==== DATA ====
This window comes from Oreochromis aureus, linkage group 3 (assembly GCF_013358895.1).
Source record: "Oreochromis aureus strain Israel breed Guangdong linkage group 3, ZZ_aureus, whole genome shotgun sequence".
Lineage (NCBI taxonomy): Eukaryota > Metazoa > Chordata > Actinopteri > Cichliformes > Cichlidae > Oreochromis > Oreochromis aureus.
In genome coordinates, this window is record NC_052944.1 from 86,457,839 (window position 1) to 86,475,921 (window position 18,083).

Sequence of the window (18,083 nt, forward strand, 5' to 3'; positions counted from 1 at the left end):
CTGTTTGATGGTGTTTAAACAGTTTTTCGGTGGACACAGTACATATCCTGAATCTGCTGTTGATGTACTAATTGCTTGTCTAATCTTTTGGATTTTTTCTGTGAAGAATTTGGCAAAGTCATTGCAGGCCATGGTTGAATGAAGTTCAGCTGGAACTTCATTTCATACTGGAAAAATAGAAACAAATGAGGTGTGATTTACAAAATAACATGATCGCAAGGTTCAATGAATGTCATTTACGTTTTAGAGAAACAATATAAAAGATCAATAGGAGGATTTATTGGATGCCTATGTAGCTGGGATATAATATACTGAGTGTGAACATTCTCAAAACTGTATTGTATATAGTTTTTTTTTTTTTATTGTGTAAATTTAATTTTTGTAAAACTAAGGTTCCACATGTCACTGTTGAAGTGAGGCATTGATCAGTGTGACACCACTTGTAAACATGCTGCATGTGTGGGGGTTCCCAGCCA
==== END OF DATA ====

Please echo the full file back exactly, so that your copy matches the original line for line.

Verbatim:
This window comes from Oreochromis aureus, linkage group 3 (assembly GCF_013358895.1).
Source record: "Oreochromis aureus strain Israel breed Guangdong linkage group 3, ZZ_aureus, whole genome shotgun sequence".
Lineage (NCBI taxonomy): Eukaryota > Metazoa > Chordata > Actinopteri > Cichliformes > Cichlidae > Oreochromis > Oreochromis aureus.
In genome coordinates, this window is record NC_052944.1 from 86,457,839 (window position 1) to 86,475,921 (window position 18,083).

Sequence of the window (18,083 nt, forward strand, 5' to 3'; positions counted from 1 at the left end):
CTGTTTGATGGTGTTTAAACAGTTTTTCGGTGGACACAGTACATATCCTGAATCTGCTGTTGATGTACTAATTGCTTGTCTAATCTTTTGGATTTTTTCTGTGAAGAATTTGGCAAAGTCATTGCAGGCCATGGTTGAATGAAGTTCAGCTGGAACTTCATTTCATACTGGAAAAATAGAAACAAATGAGGTGTGATTTACAAAATAACATGATCGCAAGGTTCAATGAATGTCATTTACGTTTTAGAGAAACAATATAAAAGATCAATAGGAGGATTTATTGGATGCCTATGTAGCTGGGATATAATATACTGAGTGTGAACATTCTCAAAACTGTATTGTATATAGTTTTTTTTTTTTTATTGTGTAAATTTAATTTTTGTAAAACTAAGGTTCCACATGTCACTGTTGAAGTGAGGCATTGATCAGTGTGACACCACTTGTAAACATGCTGCATGTGTGGGGGTTCCCAGCCA